Primary care networks build on the core of current primary care services and enable greater provision of proactive, personalised, coordinated and more integrated health and social care. Clinicians describe this as a change from reactively providing appointments to proactively care for the people and communities they serve. Where emerging primary care networks are in place in parts of the country, there are clear benefits for patients and clinicians.
Primary care networks are based on GP registered lists, typically serving natural communities of around 30,000 to 50,000. They are small enough to provide the personal care valued by both patients and GPs, but large enough to have impact and economies of scale through better collaboration between practices and others in the local health and social care system.
7.13A.1.The Contractor must comply with the requirements in clause
7.13A.2 where it is:(a) signed up to the Network Contract Directed Enhanced Service Scheme (“the Scheme”); or(b) not signed up to the Scheme but its registered patientsor temporary residents, are provided with services under the Scheme (“the services”) by a contractor which is a member of a primary care network.
7.13A.2.The requirements referred to in clause 7.13A.1 are that the Contractor must:
(a) co-operate, in so far as is reasonable, with any person responsible for the provision of the services;
(b) comply in core hours with any reasonable request for information from such a person or from the Board relating to the provision of the services;
(c) have due regard to the guidance published by the Board;
(d) participate in primary care networkmeetings, in so far as is reasonable;
(e) take reasonable steps to provide information to its registered patients about the services, including information on how to access the servicesand any changes to them; and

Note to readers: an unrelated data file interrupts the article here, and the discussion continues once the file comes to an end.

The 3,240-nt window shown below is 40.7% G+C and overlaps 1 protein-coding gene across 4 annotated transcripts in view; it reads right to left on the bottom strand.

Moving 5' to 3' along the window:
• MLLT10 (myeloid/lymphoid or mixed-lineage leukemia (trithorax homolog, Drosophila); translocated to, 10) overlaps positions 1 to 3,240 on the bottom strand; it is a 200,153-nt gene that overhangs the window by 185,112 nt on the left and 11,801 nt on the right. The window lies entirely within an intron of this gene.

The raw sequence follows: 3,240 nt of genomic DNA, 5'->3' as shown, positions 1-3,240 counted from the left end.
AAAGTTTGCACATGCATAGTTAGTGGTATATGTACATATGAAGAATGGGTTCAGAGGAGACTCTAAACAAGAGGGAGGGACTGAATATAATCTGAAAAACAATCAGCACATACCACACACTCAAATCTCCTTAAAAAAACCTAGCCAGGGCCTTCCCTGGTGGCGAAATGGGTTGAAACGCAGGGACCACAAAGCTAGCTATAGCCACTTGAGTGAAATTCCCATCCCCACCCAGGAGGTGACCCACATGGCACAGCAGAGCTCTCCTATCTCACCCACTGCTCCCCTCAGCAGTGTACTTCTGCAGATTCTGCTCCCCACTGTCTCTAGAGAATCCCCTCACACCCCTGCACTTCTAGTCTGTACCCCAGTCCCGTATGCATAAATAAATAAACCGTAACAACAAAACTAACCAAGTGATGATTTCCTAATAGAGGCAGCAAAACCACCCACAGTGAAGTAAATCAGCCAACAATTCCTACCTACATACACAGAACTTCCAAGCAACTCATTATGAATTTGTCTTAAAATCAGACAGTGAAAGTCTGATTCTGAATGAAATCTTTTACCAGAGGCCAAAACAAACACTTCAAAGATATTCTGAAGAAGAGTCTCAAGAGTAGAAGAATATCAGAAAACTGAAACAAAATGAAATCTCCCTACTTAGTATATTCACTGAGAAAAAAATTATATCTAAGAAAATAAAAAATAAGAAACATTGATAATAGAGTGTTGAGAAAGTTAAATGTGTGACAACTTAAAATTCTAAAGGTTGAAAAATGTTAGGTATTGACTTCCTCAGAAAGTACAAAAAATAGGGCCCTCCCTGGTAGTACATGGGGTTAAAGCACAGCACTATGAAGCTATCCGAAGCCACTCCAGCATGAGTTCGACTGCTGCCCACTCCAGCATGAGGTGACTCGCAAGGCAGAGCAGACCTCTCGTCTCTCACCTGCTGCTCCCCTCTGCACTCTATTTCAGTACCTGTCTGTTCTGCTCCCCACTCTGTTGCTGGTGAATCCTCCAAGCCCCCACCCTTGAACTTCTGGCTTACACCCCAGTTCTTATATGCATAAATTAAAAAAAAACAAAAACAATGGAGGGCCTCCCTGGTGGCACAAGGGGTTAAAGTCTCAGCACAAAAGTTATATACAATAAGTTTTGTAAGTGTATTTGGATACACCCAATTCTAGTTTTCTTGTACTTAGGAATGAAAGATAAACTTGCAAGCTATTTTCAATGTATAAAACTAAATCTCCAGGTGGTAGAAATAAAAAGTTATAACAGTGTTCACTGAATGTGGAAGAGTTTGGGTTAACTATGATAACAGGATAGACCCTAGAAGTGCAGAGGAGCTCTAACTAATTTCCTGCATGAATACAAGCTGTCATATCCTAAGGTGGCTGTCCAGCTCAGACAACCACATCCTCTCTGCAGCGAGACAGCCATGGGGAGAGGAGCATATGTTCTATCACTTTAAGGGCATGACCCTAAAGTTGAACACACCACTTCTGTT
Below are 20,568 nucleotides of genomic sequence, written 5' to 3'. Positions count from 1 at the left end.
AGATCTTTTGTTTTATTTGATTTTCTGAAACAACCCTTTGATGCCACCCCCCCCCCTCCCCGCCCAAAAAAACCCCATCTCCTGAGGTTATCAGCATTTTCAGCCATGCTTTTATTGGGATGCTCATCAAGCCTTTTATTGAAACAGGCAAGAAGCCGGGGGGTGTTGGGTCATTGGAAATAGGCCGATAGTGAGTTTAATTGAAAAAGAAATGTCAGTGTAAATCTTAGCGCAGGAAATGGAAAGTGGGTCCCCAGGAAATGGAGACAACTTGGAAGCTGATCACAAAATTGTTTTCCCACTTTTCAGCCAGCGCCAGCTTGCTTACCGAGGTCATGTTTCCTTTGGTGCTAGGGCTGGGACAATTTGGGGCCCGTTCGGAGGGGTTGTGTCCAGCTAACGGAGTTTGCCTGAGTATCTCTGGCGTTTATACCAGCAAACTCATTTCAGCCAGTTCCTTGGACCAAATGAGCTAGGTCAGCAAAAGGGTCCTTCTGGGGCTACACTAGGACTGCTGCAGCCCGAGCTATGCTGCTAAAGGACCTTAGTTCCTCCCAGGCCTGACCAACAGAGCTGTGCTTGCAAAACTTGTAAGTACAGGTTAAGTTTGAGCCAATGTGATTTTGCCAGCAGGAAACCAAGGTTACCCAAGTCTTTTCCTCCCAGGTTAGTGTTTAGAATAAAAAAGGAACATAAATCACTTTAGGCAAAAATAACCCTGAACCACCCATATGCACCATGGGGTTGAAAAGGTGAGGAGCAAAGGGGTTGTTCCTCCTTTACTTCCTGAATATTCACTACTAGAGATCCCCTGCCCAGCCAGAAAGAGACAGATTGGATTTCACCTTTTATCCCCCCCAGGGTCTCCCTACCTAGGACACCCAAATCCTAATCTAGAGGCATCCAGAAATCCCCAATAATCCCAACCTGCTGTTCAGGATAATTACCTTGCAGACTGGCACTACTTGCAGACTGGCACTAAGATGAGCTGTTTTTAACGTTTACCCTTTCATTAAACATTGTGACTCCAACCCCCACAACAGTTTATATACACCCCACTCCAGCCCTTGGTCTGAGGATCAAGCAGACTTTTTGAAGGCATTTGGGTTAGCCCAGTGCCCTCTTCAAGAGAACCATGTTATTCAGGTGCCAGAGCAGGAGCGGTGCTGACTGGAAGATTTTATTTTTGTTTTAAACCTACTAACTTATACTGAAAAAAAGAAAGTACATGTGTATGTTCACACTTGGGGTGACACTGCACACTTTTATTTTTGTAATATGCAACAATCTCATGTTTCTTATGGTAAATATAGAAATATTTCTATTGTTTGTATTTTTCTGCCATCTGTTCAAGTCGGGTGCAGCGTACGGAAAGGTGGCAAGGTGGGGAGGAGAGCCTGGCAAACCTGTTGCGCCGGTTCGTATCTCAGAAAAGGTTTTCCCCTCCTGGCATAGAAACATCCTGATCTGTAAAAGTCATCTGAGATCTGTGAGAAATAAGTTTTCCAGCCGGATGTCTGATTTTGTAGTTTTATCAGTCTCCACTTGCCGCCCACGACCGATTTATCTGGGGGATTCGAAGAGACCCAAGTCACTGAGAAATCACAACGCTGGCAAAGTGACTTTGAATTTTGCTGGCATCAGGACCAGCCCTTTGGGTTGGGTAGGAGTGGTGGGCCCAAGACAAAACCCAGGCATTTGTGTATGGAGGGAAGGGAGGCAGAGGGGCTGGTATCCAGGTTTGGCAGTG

(f) ensure that it has in place suitable arrangements to enable the sharing of data to support the delivery of the services, business administrationand analysis activities.
7.13A.3.For the purposes of this paragraph, “primary care network” means a network of contractors and other providers of services which has been approved by the Board, serving an identified geographical area with a minimum population of 30,000 people
2021/2022 PCN DES Changes
- ARRS increase in funding (£430m in 2020/21 to £746 in 2021/22).
- Expansion of ARRS roles (additional roles agreed in October 2020 to continue, and paramedics, AHPs and MHPs to commence from April 2021).
- IIF increase in funding (to £150m in 21/22, with at least £30m to incentivise access).
- Additional four service specifications will not be introduced from April 2021, given reprioritisation necessitated by the pandemic.
- More phased approach to the introduction of new IIF indicators for 21/22 (exact indicators and dates to be agreed).